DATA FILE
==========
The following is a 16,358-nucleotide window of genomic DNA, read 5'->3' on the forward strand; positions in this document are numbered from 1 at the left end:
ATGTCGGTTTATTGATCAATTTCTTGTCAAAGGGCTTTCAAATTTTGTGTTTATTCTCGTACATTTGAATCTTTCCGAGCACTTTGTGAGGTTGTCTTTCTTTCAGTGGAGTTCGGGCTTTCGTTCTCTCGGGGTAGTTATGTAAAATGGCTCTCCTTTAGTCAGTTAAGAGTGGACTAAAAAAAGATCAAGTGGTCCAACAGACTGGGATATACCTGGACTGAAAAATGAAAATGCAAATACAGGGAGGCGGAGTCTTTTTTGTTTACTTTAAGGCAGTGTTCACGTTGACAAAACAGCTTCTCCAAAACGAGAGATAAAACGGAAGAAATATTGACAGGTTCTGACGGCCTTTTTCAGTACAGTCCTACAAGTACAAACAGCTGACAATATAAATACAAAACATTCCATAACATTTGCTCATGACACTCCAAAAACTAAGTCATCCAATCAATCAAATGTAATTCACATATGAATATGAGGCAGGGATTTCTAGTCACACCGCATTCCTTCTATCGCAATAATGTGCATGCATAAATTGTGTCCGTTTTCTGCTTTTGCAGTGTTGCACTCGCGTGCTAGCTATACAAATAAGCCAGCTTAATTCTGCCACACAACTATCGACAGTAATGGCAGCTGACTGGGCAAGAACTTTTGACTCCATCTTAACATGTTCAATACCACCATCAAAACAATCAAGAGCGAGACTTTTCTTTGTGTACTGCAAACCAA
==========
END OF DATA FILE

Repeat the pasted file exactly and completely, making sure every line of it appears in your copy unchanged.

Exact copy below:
The following is a 16,358-nucleotide window of genomic DNA, read 5'->3' on the forward strand; positions in this document are numbered from 1 at the left end:
ATGTCGGTTTATTGATCAATTTCTTGTCAAAGGGCTTTCAAATTTTGTGTTTATTCTCGTACATTTGAATCTTTCCGAGCACTTTGTGAGGTTGTCTTTCTTTCAGTGGAGTTCGGGCTTTCGTTCTCTCGGGGTAGTTATGTAAAATGGCTCTCCTTTAGTCAGTTAAGAGTGGACTAAAAAAAGATCAAGTGGTCCAACAGACTGGGATATACCTGGACTGAAAAATGAAAATGCAAATACAGGGAGGCGGAGTCTTTTTTGTTTACTTTAAGGCAGTGTTCACGTTGACAAAACAGCTTCTCCAAAACGAGAGATAAAACGGAAGAAATATTGACAGGTTCTGACGGCCTTTTTCAGTACAGTCCTACAAGTACAAACAGCTGACAATATAAATACAAAACATTCCATAACATTTGCTCATGACACTCCAAAAACTAAGTCATCCAATCAATCAAATGTAATTCACATATGAATATGAGGCAGGGATTTCTAGTCACACCGCATTCCTTCTATCGCAATAATGTGCATGCATAAATTGTGTCCGTTTTCTGCTTTTGCAGTGTTGCACTCGCGTGCTAGCTATACAAATAAGCCAGCTTAATTCTGCCACACAACTATCGACAGTAATGGCAGCTGACTGGGCAAGAACTTTTGACTCCATCTTAACATGTTCAATACCACCATCAAAACAATCAAGAGCGAGACTTTTCTTTGTGTACTGCAAACCAA